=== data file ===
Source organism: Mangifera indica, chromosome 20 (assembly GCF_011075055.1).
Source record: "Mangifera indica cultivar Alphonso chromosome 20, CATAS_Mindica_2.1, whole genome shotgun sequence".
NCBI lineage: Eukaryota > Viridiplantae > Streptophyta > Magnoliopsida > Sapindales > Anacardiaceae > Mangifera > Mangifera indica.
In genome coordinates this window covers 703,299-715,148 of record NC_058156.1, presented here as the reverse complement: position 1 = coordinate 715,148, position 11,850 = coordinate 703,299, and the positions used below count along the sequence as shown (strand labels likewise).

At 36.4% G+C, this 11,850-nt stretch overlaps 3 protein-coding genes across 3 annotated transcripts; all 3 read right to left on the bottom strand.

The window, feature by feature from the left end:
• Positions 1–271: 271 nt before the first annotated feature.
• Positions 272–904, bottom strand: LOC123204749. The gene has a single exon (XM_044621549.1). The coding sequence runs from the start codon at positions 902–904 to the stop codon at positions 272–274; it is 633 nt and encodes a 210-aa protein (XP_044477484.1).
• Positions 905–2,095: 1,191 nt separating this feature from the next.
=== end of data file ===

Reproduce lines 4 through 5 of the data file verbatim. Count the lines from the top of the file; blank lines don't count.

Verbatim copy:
In genome coordinates this window covers 703,299-715,148 of record NC_058156.1, presented here as the reverse complement: position 1 = coordinate 715,148, position 11,850 = coordinate 703,299, and the positions used below count along the sequence as shown (strand labels likewise).

At 36.4% G+C, this 11,850-nt stretch overlaps 3 protein-coding genes across 3 annotated transcripts; all 3 read right to left on the bottom strand.